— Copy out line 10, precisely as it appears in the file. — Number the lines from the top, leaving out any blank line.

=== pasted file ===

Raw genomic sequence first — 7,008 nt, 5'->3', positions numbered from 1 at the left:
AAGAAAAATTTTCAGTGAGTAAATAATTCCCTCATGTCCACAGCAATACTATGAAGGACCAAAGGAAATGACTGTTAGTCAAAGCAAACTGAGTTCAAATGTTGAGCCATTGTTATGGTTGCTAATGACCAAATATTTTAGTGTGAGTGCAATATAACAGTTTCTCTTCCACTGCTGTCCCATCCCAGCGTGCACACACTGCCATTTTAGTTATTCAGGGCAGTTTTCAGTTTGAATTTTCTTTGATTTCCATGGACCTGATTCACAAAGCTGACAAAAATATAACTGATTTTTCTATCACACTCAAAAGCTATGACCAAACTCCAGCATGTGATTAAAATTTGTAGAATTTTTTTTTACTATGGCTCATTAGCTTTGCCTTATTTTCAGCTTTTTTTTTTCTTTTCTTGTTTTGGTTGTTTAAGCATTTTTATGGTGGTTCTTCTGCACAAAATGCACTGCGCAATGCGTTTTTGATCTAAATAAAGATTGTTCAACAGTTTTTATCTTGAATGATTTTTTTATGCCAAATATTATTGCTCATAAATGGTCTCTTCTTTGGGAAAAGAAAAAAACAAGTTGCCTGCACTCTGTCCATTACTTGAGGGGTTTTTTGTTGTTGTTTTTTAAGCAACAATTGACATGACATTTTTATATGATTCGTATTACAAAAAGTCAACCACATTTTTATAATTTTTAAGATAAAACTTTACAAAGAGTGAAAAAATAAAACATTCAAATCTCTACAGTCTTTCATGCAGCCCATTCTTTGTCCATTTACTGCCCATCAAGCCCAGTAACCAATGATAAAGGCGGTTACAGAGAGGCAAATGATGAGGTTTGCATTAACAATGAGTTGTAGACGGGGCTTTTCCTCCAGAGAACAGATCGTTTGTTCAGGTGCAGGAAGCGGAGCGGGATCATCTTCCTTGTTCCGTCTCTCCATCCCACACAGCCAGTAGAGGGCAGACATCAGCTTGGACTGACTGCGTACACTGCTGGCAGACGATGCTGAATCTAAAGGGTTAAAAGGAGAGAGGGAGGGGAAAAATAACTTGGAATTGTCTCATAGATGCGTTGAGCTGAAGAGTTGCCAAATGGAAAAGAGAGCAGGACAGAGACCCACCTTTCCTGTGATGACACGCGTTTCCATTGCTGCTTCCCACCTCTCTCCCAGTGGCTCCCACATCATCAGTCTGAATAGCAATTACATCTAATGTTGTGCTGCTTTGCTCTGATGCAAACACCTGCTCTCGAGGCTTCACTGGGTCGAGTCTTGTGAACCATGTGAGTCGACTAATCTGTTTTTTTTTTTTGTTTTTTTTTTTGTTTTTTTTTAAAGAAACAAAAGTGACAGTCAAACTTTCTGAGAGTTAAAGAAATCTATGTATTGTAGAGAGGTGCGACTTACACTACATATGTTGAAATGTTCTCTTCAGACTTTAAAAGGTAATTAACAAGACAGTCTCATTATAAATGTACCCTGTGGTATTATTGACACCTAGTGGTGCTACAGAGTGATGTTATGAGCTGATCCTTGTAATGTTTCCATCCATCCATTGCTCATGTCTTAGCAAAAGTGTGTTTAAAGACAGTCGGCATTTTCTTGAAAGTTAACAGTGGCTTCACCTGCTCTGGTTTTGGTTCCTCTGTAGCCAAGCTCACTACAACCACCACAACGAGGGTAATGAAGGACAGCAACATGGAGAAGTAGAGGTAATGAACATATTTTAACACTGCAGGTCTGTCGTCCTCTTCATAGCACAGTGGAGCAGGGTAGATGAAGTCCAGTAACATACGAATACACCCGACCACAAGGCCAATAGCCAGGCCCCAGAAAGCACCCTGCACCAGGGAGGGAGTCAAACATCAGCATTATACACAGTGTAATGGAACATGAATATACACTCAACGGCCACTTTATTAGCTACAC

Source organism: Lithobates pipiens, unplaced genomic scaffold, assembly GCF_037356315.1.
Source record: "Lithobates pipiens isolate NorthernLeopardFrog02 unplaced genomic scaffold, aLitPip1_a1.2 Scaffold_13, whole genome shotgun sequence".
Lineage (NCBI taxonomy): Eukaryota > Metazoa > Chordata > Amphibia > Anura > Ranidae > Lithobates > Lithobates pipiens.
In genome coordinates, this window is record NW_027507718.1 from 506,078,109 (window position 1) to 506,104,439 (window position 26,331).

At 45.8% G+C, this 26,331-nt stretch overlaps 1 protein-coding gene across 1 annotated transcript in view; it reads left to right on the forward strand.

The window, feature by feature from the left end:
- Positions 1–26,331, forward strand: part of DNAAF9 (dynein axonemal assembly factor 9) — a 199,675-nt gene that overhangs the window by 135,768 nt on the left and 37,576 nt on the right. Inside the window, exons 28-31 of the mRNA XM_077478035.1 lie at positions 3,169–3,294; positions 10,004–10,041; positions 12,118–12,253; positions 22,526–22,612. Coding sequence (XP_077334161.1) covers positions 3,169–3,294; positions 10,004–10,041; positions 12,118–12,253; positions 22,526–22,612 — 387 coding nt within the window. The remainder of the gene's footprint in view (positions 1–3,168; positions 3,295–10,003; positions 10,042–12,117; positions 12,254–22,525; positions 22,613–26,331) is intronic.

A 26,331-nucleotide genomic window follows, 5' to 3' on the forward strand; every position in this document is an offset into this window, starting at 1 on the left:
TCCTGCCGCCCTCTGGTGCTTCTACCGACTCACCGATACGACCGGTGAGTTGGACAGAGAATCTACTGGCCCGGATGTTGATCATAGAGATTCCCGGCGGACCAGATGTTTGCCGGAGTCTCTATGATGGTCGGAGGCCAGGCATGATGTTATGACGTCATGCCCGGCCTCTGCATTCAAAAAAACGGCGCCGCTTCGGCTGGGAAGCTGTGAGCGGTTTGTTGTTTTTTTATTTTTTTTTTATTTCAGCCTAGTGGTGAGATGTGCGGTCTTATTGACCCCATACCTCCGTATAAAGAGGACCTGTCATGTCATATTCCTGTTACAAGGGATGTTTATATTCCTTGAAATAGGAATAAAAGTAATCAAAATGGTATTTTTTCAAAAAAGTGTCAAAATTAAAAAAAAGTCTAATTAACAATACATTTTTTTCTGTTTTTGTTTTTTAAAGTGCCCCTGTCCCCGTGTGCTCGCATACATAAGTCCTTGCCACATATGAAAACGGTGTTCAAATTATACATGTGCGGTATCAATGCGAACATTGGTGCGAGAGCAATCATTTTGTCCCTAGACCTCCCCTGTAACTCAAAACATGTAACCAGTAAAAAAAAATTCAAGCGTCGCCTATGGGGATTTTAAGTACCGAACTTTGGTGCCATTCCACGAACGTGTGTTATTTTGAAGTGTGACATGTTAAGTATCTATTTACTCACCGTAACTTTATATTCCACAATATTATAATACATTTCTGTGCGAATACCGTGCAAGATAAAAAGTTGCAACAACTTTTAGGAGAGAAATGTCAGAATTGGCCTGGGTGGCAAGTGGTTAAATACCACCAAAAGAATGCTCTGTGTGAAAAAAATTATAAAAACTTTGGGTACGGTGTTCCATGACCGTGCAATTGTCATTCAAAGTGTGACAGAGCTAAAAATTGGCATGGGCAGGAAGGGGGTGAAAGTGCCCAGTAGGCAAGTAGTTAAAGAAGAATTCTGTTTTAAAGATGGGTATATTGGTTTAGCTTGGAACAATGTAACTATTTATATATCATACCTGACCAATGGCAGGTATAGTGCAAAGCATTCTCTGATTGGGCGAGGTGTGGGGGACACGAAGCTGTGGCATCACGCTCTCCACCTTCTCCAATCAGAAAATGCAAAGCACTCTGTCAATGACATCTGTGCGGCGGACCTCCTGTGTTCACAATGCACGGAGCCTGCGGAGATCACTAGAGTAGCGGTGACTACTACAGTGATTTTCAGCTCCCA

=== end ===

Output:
A 26,331-nucleotide genomic window follows, 5' to 3' on the forward strand; every position in this document is an offset into this window, starting at 1 on the left: